In Pennsylvania, that meant Toomey’s team had to be most concerned with upscale voters in the collar counties, who might opt to stay home rather than vote for Trump. 

“Those voters prefer Republicans. They’re ancestrally Republicans,” Todd said. “They just couldn’t get comfortable with Trump himself. They felt there were too many social recriminations if they voted for Trump.”

Toomey’s campaign divided potential swing voters into nine separate buckets, based on issues they cared most about. Those voters saw messages about the senator’s work on measures supporting local police departments, on the opioid crisis and on gun control in their Facebook feeds.

Johnson, meanwhile, spent much of his time in northwest Wisconsin pledging to take the grey wolf off the Endangered Species List. He also worked on a deal to allow those in the Minneapolis media market, which covers much of western Wisconsin, to see Green Bay Packers games on Sundays.

Both candidates targeted Republican voters most at risk of sitting out the election with a pledge to fill a vacant Supreme Court seat with a conservative justice.

But ticket splitters are increasingly becoming a rare breed. As partisan attitudes have hardened, the number of voters willing to split their tickets has declined substantially.

Voters once felt free to elect members of different political parties to different offices. For most of the 20th century, it was not uncommon for a presidential candidate to carry more than 100 congressional districts represented by a member of the other party. 

Many of those districts were in Southern states, where races for Congress were virtually completely controlled by the Democratic Party, while Republican presidential nominees cleaned up in the Electoral College. Between 1972 and 2012, Southern congressional districts voted Republican for president and Democratic for Congress a whopping 427 times, according to an analysis by the Pew Research Center.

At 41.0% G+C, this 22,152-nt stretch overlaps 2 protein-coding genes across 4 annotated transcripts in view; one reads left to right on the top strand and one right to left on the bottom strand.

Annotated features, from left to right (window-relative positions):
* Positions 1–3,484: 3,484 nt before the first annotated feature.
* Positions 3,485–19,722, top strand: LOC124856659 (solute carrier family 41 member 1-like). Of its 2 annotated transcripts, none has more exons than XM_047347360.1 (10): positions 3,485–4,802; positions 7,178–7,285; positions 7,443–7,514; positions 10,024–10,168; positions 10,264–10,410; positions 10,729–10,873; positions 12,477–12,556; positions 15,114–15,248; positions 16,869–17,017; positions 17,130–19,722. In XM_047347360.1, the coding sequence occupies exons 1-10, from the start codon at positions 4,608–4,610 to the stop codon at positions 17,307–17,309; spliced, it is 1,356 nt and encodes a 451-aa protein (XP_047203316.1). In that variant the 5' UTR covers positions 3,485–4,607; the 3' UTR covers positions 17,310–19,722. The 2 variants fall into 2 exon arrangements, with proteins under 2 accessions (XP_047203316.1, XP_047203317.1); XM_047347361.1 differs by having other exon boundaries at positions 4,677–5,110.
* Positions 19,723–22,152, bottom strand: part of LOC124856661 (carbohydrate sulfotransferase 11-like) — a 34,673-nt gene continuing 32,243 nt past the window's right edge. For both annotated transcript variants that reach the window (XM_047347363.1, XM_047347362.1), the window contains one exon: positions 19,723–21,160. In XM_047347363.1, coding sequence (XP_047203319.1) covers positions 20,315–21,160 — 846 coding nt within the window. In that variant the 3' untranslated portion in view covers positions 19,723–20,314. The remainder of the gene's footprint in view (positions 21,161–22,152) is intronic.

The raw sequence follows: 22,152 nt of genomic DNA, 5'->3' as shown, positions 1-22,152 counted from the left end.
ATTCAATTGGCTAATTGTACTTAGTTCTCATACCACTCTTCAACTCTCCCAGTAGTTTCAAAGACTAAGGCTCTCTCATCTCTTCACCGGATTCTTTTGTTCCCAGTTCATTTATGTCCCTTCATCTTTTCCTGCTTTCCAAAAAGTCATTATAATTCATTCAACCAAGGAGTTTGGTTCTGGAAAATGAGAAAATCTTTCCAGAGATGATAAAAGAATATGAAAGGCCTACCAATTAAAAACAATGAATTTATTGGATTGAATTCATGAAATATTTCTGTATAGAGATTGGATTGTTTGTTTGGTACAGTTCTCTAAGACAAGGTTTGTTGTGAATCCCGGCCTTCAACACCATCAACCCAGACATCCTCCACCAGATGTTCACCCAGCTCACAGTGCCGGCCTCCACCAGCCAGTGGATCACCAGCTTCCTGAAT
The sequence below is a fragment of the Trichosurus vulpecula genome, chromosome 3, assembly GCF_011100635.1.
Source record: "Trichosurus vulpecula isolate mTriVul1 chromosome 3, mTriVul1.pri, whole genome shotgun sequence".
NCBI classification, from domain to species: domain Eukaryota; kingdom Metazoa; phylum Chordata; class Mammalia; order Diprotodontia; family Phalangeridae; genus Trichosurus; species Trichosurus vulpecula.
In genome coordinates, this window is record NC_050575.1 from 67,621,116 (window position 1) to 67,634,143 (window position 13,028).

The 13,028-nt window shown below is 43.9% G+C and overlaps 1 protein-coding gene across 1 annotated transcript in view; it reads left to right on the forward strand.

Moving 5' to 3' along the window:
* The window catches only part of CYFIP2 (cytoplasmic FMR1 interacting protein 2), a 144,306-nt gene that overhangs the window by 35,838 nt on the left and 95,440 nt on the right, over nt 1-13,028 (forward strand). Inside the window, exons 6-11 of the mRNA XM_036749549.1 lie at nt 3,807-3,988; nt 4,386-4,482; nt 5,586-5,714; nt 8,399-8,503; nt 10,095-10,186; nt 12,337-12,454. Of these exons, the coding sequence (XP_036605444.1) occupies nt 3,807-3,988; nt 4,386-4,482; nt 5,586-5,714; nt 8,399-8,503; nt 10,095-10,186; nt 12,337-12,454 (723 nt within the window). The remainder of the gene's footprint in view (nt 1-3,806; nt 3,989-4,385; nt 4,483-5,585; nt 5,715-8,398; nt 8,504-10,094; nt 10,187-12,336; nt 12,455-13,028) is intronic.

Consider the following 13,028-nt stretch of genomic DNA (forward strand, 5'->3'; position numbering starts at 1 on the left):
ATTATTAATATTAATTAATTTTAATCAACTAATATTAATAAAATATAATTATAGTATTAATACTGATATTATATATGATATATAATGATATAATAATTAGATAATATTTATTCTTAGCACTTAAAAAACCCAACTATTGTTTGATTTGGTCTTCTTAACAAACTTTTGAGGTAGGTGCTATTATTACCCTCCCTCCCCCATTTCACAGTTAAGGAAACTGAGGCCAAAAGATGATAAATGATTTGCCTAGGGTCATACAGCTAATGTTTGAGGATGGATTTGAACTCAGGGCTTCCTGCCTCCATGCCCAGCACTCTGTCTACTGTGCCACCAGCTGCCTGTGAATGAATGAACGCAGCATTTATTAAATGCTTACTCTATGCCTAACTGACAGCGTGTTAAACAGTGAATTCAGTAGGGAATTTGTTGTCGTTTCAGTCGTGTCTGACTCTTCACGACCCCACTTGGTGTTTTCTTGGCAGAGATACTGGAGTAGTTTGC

The shoe fit the other foot as well: In 1992 and 1996, Bill Clinton won more than 50 congressional districts held by Republicans. And in those elections, a total of more than 100 districts favored one party for Congress and the other for the presidency.

Beginning in 2000, fewer than 100 districts have split their votes in each presidential election. In 2012, just 17 Republican-held districts voted for President Obama, and only nine Democratic-held seats chose Mitt Romney. Four years later, Trump won 12 districts held by Democratic members of Congress, and Clinton won 23 seats held by Republicans.

In 2016, every single Senate contest broke the same way as the presidential race, for the first time since Senate seats went to direct elections a century ago.

(If there is one place where split ticket voters still exist, it is in gubernatorial races: Five of 11 races in 2016 broke against the party that won the state’s electoral votes. A Democrat won the governorship in West Virginia even as Trump won the state by a massive margin, and a Republican won Vermont’s top job even as Clinton dominated the Green Mountain State.)

Today, most voters have deeply polarized political views. The Pew Research Center has found that nearly 6 in 10 Republicans and Democrats say they see the other party in a strongly unfavorable light, a threefold increase since the mid-1990s. And a majority say the other party’s agenda makes them feel scared or anxious.

The steep decline of ticket-splitting districts has coincided with a rise in partisan homogeny in Congress. Democrats and Republicans vote as partisan blocs much more often than they have in the past, in large part because they have little incentive to cooperate with the other side — and those who do face the threat of a primary challenge back home.

That presents a challenge for Republicans, who must hold together a base of populists who turned out for Trump and conservatives who want to see the GOP’s agenda passed. Without achievements in Congress, Todd said, that coalition will be difficult to hold.

“Republicans in Congress need to put points on the scoreboard,” he said. “You need to help the president achieve the things that will keep the populists engaged, and also do the Republican things that keep the suburbanites Republican.”

But it also represents a hurdle for Democrats, who find themselves competing on a narrower playing field. The party must win back all 23 Republican-held seats Clinton won in 2016, plus at least one additional district Trump carried, to contest for a majority in Congress next year.

“We’ll need a broad coalition” to win back the majority, Luján said. “We have to be a big family in order to win the House back.”

Tags Bill Clinton Changing America Donald Trump Ron Johnson